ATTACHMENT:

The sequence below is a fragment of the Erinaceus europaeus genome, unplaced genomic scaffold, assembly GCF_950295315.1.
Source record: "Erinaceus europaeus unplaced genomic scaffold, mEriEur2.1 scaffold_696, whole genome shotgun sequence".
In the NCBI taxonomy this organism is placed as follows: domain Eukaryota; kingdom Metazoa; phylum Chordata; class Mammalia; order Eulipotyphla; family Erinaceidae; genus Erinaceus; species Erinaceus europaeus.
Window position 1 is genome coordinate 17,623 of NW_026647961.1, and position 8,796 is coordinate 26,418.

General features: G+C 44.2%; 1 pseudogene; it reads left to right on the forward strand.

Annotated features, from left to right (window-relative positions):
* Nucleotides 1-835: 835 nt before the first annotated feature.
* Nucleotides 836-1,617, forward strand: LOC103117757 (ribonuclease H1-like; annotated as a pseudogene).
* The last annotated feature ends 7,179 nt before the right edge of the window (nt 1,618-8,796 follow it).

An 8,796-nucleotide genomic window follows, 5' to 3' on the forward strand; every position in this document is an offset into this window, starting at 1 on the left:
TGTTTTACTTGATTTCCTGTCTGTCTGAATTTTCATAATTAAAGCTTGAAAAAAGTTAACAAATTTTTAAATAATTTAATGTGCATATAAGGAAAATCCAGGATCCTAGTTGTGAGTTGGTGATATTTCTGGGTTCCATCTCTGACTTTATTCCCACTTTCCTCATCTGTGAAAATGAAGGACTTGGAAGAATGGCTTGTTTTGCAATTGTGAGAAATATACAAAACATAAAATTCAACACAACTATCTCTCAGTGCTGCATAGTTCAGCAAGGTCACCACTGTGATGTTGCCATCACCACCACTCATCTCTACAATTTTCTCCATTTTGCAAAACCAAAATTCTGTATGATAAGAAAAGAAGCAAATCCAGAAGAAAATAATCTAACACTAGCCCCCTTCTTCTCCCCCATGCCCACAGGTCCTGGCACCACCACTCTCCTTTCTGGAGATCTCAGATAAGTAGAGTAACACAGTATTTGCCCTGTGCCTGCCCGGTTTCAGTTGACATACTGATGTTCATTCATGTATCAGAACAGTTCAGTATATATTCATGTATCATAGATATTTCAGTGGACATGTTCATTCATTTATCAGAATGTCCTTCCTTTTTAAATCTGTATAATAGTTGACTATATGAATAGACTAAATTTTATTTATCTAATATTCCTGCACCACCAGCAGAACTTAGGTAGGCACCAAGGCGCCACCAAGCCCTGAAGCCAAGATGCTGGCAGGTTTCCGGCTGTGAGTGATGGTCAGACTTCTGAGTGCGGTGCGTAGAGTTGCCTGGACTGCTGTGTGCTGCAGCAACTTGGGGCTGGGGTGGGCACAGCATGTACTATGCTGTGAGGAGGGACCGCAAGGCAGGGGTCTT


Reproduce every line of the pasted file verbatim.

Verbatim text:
The sequence below is a fragment of the Erinaceus europaeus genome, unplaced genomic scaffold, assembly GCF_950295315.1.
Source record: "Erinaceus europaeus unplaced genomic scaffold, mEriEur2.1 scaffold_696, whole genome shotgun sequence".
In the NCBI taxonomy this organism is placed as follows: domain Eukaryota; kingdom Metazoa; phylum Chordata; class Mammalia; order Eulipotyphla; family Erinaceidae; genus Erinaceus; species Erinaceus europaeus.
Window position 1 is genome coordinate 17,623 of NW_026647961.1, and position 8,796 is coordinate 26,418.

General features: G+C 44.2%; 1 pseudogene; it reads left to right on the forward strand.

Annotated features, from left to right (window-relative positions):
* Nucleotides 1-835: 835 nt before the first annotated feature.
* Nucleotides 836-1,617, forward strand: LOC103117757 (ribonuclease H1-like; annotated as a pseudogene).
* The last annotated feature ends 7,179 nt before the right edge of the window (nt 1,618-8,796 follow it).

An 8,796-nucleotide genomic window follows, 5' to 3' on the forward strand; every position in this document is an offset into this window, starting at 1 on the left:
TGTTTTACTTGATTTCCTGTCTGTCTGAATTTTCATAATTAAAGCTTGAAAAAAGTTAACAAATTTTTAAATAATTTAATGTGCATATAAGGAAAATCCAGGATCCTAGTTGTGAGTTGGTGATATTTCTGGGTTCCATCTCTGACTTTATTCCCACTTTCCTCATCTGTGAAAATGAAGGACTTGGAAGAATGGCTTGTTTTGCAATTGTGAGAAATATACAAAACATAAAATTCAACACAACTATCTCTCAGTGCTGCATAGTTCAGCAAGGTCACCACTGTGATGTTGCCATCACCACCACTCATCTCTACAATTTTCTCCATTTTGCAAAACCAAAATTCTGTATGATAAGAAAAGAAGCAAATCCAGAAGAAAATAATCTAACACTAGCCCCCTTCTTCTCCCCCATGCCCACAGGTCCTGGCACCACCACTCTCCTTTCTGGAGATCTCAGATAAGTAGAGTAACACAGTATTTGCCCTGTGCCTGCCCGGTTTCAGTTGACATACTGATGTTCATTCATGTATCAGAACAGTTCAGTATATATTCATGTATCATAGATATTTCAGTGGACATGTTCATTCATTTATCAGAATGTCCTTCCTTTTTAAATCTGTATAATAGTTGACTATATGAATAGACTAAATTTTATTTATCTAATATTCCTGCACCACCAGCAGAACTTAGGTAGGCACCAAGGCGCCACCAAGCCCTGAAGCCAAGATGCTGGCAGGTTTCCGGCTGTGAGTGATGGTCAGACTTCTGAGTGCGGTGCGTAGAGTTGCCTGGACTGCTGTGTGCTGCAGCAACTTGGGGCTGGGGTGGGCACAGCATGTACTATGCTGTGAGGAGGGACCGCAAGGCAGGGGTCTT